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4. Conclusion

For understanding of transmission properties of translucent polycrystalline alumina (PCA) samples which were well-sintered in H2 atmosphere, the averaged refractive index difference Δnavg between neighboring alumina grain was experimentally estimated by a polarized Raman mapping technique. The obtained Δnavg was 0.002 and 0.0015 for horizontal and side plane, respectively.

With the value (0.0015) for side plane, in-line transmission spectra were simulated in the scope of RGD theory, The volume fraction of alumina scatter Vf was obtained to be 0.067 and 0.038, for samples with averaged grain size D (= 2G) = 20 and 48 μm, respectively, which were both much smaller than the value (Vf = 1/2) by Apetz et al. It was found that Vf was decreased with an increase in grain growth, indicating that the samples were well sintered, and had high density (low pore density) and sharp grain-size distribution.

References and links

1. A. Krell, P. Blank, H. W. Ma, T. Hutzler, M. P. B. Bruggen, and R. Apetz, “Transparent sintered corundum with high hardness and strength,” J. Am. Ceram. Soc. 86(1), 12–18 (2003). [CrossRef]  

2. D. T. Jiang, D. M. Hulbert, U. Anselmi-Tamburini, T. Ng, D. Land, and A. K. Mukherjee, “Optically transparent polycrystalline Al2O3 produced by spark plasma sintering,” J. Am. Ceram. Soc. 91(1), 151–154 (2008). [CrossRef]  

3. A. Krell, J. Klimke, and T. Hutzler, “Advanced spinel and sub-um Al2O3 for transparent armour applications,” J. Eur. Ceram. Soc. 29(2), 275–281 (2009). [CrossRef]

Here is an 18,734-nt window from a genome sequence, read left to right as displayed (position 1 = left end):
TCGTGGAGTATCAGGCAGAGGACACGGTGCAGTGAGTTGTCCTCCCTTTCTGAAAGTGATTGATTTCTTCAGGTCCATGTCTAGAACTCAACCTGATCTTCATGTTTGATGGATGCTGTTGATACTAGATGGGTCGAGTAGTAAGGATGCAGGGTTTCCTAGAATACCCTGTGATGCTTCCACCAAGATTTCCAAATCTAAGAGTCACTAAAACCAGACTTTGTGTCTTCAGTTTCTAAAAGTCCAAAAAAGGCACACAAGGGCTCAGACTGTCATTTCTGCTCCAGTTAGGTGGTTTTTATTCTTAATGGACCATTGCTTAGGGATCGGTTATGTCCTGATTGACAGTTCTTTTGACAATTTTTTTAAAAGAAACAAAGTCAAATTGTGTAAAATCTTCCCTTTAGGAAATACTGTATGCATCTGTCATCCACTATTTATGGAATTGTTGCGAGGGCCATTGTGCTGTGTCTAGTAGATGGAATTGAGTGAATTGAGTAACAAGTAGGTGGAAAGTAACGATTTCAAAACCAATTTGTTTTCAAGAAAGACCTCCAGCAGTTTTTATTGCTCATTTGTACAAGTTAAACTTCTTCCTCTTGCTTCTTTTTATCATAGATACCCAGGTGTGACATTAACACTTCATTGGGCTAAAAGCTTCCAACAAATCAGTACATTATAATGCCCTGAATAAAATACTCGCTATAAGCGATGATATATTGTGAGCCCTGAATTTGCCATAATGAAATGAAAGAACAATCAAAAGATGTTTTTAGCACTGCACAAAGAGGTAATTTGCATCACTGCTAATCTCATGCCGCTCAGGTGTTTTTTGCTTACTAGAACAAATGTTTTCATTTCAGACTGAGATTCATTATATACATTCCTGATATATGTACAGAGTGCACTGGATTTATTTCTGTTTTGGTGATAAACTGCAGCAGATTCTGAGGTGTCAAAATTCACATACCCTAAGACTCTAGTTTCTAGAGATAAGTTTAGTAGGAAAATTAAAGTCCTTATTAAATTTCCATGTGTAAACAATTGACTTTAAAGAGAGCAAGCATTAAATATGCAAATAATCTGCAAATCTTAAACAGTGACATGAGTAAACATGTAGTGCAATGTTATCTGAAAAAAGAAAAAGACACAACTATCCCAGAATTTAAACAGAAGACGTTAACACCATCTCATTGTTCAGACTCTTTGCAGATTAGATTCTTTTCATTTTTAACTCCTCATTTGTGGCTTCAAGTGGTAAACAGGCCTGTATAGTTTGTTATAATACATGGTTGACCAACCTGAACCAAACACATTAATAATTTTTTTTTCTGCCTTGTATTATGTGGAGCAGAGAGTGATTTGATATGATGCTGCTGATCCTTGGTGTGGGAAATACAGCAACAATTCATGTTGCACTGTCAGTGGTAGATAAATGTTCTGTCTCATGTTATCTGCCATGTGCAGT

4. M. E. Thomas, S. K. Andersson, R. M. Sova, and R. I. Joseph, “Frequency and temperature dependence of the refractive index of sapphire,” Infrared Phys. Technol. 39(4), 235–249 (1998). [CrossRef]  

5. http://www.ngk.co.jp/english/products/

6. M. C. Munisso, W. Zhu, and G. Pezzotti, “Raman tensor analysis of sapphire single crystal and its application to define crystallographic orientation in polycrystalline alumina,” Phys. Status Solidi, B Basic Res. 246(8), 1893–1900 (2009). [CrossRef]  

7. Y. Takeda, N. Shibata, and A. Okada, “Crystallographic orientation measurement in alumina using Raman-microprobe polarization,” J. Ceram. Soc. Jpn. 108(1262), 888–891 (2000). [CrossRef]  

8. Y. Takeda, N. Shibata, and A. Okada, “Three-dimensional crystallographic orientation measurement of poly crystalline alumina by Raman-microprobe polarization,” J. Ceram. Soc. Jpn. 109(1265), 12–15 (2001). [CrossRef]  

9. A. Yariv and P. T. Yeh, Optical Waves in Crystals: Propagation and Control of Laser Radiations (Wiley-Interscience, Hoboken, New Jersey, 2002).

10. H. C. van de Hulst, Light Scattering by Small Particles (Dover Publications, Inc., New York, 1981).

11. R. Apetz and M. P. B. van Bruggen, “Transparent alumina: A light-scattering model,” J. Am. Ceram. Soc. 86(3), 480–486 (2003). [CrossRef]  

12. B.-N. Kim, K. Hiraga, K. Morita, H. Yoshida, and Y. Kagawa, “Light scattering in MgO-doped alumina fabricated by spark plasma sintering,” Acta Mater. 58(13), 4527–4535 (2010). [CrossRef]  

13. C. Pecharromán, G. Mata-Osoro, L. A. Díaz, R. Torrecillas, and J. S. Moya, “On the transparency of nanostructured alumina: Rayleigh-Gans model for anisotropic spheres,” Opt. Express 17(8), 6899–6912 (2009). [CrossRef]   [PubMed]  

References

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  1. A. Krell, P. Blank, H. W. Ma, T. Hutzler, M. P. B. Bruggen, and R. Apetz, “Transparent sintered corundum with high hardness and strength,” J. Am. Ceram. Soc. 86(1), 12–18 (2003).
    [Crossref]
  2. D. T. Jiang, D. M. Hulbert, U. Anselmi-Tamburini, T. Ng, D. Land, and A. K. Mukherjee, “Optically transparent polycrystalline Al2O3 produced by spark plasma sintering,” J. Am. Ceram. Soc. 91(1), 151–154 (2008).